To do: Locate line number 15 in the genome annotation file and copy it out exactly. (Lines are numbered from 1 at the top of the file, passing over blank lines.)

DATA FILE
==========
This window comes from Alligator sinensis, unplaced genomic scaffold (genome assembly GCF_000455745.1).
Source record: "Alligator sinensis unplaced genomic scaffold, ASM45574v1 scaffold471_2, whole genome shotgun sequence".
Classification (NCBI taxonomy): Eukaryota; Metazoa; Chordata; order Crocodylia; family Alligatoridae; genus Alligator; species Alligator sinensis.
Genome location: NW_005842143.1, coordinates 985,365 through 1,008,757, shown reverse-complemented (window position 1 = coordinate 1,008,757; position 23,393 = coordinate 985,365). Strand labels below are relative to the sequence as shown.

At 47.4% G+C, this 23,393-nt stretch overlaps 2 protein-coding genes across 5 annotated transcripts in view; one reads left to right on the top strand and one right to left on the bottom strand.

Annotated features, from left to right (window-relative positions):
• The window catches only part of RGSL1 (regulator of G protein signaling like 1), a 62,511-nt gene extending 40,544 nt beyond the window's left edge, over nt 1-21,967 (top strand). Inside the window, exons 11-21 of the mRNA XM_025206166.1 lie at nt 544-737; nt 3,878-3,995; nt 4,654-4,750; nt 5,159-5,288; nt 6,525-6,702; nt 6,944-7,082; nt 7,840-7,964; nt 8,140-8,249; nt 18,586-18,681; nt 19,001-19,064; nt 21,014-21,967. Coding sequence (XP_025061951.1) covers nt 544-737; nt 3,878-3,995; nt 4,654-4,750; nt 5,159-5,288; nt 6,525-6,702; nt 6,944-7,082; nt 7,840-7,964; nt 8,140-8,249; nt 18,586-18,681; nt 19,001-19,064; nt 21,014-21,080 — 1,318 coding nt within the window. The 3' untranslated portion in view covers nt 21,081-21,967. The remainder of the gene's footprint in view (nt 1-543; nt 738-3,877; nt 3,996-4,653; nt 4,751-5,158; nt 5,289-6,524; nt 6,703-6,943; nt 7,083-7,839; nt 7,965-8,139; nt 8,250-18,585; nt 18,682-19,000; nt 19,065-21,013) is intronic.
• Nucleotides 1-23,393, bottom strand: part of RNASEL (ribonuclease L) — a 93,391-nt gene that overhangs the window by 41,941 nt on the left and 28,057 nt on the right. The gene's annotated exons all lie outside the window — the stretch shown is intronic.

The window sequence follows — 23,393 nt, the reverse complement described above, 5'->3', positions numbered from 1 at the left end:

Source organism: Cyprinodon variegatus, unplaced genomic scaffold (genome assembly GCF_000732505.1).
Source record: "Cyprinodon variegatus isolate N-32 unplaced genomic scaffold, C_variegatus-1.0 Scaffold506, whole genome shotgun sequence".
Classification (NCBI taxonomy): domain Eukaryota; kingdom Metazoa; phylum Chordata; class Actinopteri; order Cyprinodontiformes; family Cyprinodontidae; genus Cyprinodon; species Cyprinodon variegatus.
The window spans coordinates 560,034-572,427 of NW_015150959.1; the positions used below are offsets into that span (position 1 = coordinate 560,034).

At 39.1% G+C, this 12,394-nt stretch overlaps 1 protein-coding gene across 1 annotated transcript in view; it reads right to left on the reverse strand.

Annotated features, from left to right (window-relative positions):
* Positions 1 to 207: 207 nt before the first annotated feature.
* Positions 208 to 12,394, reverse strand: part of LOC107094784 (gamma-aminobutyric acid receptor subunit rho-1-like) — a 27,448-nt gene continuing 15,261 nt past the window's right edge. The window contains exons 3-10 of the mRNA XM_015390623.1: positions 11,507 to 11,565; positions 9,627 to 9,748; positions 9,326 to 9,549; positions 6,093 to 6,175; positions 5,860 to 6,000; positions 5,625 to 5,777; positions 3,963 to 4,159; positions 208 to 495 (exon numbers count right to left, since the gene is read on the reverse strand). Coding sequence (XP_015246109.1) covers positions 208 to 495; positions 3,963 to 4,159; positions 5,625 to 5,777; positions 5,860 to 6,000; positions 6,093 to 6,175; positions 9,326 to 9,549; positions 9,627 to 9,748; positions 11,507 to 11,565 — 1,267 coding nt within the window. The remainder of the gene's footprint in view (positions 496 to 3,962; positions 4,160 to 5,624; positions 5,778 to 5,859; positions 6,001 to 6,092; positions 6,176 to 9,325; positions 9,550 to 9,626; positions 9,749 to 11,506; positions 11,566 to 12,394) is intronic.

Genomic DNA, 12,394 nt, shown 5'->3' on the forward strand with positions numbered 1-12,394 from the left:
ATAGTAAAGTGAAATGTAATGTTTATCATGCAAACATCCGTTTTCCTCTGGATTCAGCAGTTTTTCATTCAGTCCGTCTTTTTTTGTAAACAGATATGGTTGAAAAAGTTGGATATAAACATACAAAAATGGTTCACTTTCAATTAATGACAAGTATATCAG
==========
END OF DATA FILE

Annotated features, from left to right (window-relative positions):